Springer Online Journal Archives 1860-2000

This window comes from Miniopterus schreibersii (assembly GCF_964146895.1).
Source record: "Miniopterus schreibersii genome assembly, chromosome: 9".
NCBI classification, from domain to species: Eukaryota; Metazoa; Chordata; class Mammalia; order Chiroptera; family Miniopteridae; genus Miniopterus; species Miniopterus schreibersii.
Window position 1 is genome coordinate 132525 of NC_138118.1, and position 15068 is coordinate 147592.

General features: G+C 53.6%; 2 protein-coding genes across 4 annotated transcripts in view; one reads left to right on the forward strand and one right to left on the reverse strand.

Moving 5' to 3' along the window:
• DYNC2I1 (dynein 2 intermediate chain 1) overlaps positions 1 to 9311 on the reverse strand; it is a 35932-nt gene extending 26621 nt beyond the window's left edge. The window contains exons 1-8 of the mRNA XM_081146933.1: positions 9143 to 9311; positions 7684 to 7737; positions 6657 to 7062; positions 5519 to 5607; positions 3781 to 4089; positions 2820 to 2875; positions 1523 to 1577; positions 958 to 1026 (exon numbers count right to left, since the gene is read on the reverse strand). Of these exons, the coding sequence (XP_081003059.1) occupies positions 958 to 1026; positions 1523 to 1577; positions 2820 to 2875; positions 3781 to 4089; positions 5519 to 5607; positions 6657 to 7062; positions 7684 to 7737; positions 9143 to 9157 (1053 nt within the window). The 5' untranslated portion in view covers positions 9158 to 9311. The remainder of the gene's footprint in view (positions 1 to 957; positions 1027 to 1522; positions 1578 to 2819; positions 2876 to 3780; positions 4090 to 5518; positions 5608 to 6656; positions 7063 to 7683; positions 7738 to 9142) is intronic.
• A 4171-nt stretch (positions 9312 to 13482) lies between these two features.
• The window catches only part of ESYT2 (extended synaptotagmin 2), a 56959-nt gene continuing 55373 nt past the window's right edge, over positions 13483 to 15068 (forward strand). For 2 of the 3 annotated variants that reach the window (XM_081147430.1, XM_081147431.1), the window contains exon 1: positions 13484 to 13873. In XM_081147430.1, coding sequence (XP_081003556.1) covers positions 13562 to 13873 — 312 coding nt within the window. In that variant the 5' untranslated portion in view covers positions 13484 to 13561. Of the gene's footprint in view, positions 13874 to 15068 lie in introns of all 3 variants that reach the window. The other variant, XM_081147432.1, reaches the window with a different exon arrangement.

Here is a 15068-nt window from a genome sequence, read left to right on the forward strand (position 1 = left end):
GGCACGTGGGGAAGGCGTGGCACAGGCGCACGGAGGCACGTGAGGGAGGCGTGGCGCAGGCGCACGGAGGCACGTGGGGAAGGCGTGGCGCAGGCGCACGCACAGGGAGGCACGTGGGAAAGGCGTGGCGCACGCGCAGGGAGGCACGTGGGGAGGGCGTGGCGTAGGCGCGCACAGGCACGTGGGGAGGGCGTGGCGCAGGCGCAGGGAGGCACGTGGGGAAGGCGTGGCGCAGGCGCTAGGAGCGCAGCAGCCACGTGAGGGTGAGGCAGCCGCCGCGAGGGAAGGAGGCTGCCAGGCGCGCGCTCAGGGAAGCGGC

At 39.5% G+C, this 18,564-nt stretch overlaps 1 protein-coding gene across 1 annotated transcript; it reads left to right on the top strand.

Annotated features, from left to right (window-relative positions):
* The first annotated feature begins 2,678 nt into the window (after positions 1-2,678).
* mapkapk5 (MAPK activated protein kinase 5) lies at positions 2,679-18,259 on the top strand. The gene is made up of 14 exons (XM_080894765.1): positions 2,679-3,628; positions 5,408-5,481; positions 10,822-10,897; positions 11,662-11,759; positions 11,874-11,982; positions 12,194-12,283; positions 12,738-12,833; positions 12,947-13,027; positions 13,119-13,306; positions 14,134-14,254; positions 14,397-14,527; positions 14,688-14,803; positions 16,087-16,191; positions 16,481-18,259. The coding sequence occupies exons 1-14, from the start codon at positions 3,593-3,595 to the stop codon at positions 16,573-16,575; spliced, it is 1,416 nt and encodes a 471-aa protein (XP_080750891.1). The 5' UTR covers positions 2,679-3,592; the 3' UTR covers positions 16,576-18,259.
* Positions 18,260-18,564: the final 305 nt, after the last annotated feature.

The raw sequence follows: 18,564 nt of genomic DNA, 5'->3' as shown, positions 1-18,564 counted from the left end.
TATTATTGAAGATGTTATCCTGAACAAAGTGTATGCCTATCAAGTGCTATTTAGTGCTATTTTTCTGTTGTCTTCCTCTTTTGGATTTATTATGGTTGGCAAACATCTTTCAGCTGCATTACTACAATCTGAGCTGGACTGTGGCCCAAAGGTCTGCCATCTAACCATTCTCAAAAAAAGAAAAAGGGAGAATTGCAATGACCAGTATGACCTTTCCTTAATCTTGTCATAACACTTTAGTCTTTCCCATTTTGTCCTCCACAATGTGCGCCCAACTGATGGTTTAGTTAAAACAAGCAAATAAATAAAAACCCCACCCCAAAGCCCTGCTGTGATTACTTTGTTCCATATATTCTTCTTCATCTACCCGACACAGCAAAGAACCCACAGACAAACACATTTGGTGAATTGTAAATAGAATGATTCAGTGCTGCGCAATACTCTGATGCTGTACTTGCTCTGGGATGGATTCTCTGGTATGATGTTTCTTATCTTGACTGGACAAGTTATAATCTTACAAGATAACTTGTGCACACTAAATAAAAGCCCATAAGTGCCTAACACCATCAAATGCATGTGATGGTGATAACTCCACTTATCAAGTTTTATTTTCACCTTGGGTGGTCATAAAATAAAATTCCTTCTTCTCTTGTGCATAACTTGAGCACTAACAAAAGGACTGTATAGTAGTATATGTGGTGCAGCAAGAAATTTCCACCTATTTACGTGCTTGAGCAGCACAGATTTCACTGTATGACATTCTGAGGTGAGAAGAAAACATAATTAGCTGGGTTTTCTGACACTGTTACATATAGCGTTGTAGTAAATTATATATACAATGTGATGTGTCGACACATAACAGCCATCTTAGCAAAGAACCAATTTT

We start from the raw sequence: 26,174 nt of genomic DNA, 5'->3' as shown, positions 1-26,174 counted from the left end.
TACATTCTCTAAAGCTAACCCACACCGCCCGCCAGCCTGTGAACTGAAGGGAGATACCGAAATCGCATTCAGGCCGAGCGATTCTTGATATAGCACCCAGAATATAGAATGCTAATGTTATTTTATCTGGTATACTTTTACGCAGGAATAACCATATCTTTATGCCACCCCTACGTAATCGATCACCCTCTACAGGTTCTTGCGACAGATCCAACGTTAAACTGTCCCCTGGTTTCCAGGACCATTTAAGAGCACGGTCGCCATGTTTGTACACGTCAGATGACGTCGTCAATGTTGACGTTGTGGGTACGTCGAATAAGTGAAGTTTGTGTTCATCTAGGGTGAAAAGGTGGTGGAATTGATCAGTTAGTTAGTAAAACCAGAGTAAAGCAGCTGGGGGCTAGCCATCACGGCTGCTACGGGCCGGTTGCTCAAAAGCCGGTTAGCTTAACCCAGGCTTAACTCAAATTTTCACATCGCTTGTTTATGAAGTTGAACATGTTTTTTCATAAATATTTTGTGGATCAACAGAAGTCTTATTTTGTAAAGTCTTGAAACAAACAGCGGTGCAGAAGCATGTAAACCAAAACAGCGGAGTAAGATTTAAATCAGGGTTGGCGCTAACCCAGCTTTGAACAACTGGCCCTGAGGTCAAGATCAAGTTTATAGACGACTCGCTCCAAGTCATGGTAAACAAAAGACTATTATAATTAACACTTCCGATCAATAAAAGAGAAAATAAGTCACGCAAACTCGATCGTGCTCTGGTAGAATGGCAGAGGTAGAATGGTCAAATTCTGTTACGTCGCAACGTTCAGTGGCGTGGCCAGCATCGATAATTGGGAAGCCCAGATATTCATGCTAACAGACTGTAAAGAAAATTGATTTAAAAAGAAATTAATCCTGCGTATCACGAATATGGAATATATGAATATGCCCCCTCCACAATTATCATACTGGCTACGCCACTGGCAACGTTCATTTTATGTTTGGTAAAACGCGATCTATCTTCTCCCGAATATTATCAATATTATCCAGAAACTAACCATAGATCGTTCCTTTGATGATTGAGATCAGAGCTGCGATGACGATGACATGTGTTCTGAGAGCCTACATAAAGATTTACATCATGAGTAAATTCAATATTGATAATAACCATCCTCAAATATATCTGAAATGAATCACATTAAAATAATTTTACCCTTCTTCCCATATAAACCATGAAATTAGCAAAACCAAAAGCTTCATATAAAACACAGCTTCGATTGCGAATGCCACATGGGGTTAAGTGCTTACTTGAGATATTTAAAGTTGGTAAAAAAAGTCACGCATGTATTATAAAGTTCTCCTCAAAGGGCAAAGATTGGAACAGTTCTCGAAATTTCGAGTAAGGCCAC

Abstract Green plants use the xanthophyll cycle to regulate the flow of energy to chlorophylla within photosynthetic proteins. Under conditions of low light intensity violaxanthin, a carotenoid possessing nine conjugated double bonds, functions as an antenna pigment by transferring energy from its lowest excited singlet state to that of chlorophylla within light-harvesting proteins. When the light intensity increases, violaxanthin is biochemically transformed into zeaxanthin, a carotenoid that possesses eleven conjugated double bonds. The results presented here show that extension of the ⧄ conjugation of the polyene lowers the energy of the lowest excited singlet state of the carotenoid below that of chlorophylla. As a consequence zeaxanthin can act as a trap for the excess excitation energy on chlorophylla pigments within the protein, thus regulating the flow of energy within photosynthetic light-harvesting proteins.
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